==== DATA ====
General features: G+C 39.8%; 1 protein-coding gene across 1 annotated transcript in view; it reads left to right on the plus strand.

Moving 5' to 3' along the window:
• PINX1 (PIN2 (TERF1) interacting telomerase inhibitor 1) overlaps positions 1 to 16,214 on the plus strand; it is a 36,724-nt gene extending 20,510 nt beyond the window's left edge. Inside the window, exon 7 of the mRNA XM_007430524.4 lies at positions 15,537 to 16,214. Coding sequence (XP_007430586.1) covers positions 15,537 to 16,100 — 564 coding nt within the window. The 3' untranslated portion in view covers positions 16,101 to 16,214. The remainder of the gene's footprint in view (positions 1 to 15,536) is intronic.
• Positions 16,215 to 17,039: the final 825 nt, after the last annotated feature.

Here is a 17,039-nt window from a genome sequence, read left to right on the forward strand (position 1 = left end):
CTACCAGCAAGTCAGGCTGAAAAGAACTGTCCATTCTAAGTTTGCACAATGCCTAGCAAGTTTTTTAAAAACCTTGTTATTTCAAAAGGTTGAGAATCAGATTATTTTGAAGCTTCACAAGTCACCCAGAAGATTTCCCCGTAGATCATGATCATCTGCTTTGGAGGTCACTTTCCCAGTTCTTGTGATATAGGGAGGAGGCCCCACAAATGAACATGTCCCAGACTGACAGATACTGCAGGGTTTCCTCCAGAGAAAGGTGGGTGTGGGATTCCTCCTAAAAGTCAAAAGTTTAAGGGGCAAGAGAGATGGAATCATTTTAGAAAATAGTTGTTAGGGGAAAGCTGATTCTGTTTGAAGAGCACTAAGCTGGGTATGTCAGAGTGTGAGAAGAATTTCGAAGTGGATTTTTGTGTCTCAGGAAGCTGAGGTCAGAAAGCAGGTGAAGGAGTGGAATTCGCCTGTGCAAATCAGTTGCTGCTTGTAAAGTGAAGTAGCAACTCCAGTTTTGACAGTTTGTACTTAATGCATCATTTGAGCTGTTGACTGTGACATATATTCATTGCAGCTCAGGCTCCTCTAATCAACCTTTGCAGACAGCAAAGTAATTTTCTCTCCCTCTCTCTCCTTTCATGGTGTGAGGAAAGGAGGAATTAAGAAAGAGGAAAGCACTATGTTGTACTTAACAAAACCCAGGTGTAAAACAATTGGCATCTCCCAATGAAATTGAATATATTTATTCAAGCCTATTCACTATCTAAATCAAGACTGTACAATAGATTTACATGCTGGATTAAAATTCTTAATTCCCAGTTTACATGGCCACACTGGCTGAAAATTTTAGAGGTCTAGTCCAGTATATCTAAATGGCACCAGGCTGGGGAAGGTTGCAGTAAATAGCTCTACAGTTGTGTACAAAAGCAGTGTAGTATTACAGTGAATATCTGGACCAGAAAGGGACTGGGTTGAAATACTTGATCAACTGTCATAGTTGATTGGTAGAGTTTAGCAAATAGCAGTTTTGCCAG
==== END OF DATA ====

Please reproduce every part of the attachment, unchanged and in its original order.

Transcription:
General features: G+C 39.8%; 1 protein-coding gene across 1 annotated transcript in view; it reads left to right on the plus strand.

Moving 5' to 3' along the window:
• PINX1 (PIN2 (TERF1) interacting telomerase inhibitor 1) overlaps positions 1 to 16,214 on the plus strand; it is a 36,724-nt gene extending 20,510 nt beyond the window's left edge. Inside the window, exon 7 of the mRNA XM_007430524.4 lies at positions 15,537 to 16,214. Coding sequence (XP_007430586.1) covers positions 15,537 to 16,100 — 564 coding nt within the window. The 3' untranslated portion in view covers positions 16,101 to 16,214. The remainder of the gene's footprint in view (positions 1 to 15,536) is intronic.
• Positions 16,215 to 17,039: the final 825 nt, after the last annotated feature.

Here is a 17,039-nt window from a genome sequence, read left to right on the forward strand (position 1 = left end):
CTACCAGCAAGTCAGGCTGAAAAGAACTGTCCATTCTAAGTTTGCACAATGCCTAGCAAGTTTTTTAAAAACCTTGTTATTTCAAAAGGTTGAGAATCAGATTATTTTGAAGCTTCACAAGTCACCCAGAAGATTTCCCCGTAGATCATGATCATCTGCTTTGGAGGTCACTTTCCCAGTTCTTGTGATATAGGGAGGAGGCCCCACAAATGAACATGTCCCAGACTGACAGATACTGCAGGGTTTCCTCCAGAGAAAGGTGGGTGTGGGATTCCTCCTAAAAGTCAAAAGTTTAAGGGGCAAGAGAGATGGAATCATTTTAGAAAATAGTTGTTAGGGGAAAGCTGATTCTGTTTGAAGAGCACTAAGCTGGGTATGTCAGAGTGTGAGAAGAATTTCGAAGTGGATTTTTGTGTCTCAGGAAGCTGAGGTCAGAAAGCAGGTGAAGGAGTGGAATTCGCCTGTGCAAATCAGTTGCTGCTTGTAAAGTGAAGTAGCAACTCCAGTTTTGACAGTTTGTACTTAATGCATCATTTGAGCTGTTGACTGTGACATATATTCATTGCAGCTCAGGCTCCTCTAATCAACCTTTGCAGACAGCAAAGTAATTTTCTCTCCCTCTCTCTCCTTTCATGGTGTGAGGAAAGGAGGAATTAAGAAAGAGGAAAGCACTATGTTGTACTTAACAAAACCCAGGTGTAAAACAATTGGCATCTCCCAATGAAATTGAATATATTTATTCAAGCCTATTCACTATCTAAATCAAGACTGTACAATAGATTTACATGCTGGATTAAAATTCTTAATTCCCAGTTTACATGGCCACACTGGCTGAAAATTTTAGAGGTCTAGTCCAGTATATCTAAATGGCACCAGGCTGGGGAAGGTTGCAGTAAATAGCTCTACAGTTGTGTACAAAAGCAGTGTAGTATTACAGTGAATATCTGGACCAGAAAGGGACTGGGTTGAAATACTTGATCAACTGTCATAGTTGATTGGTAGAGTTTAGCAAATAGCAGTTTTGCCAG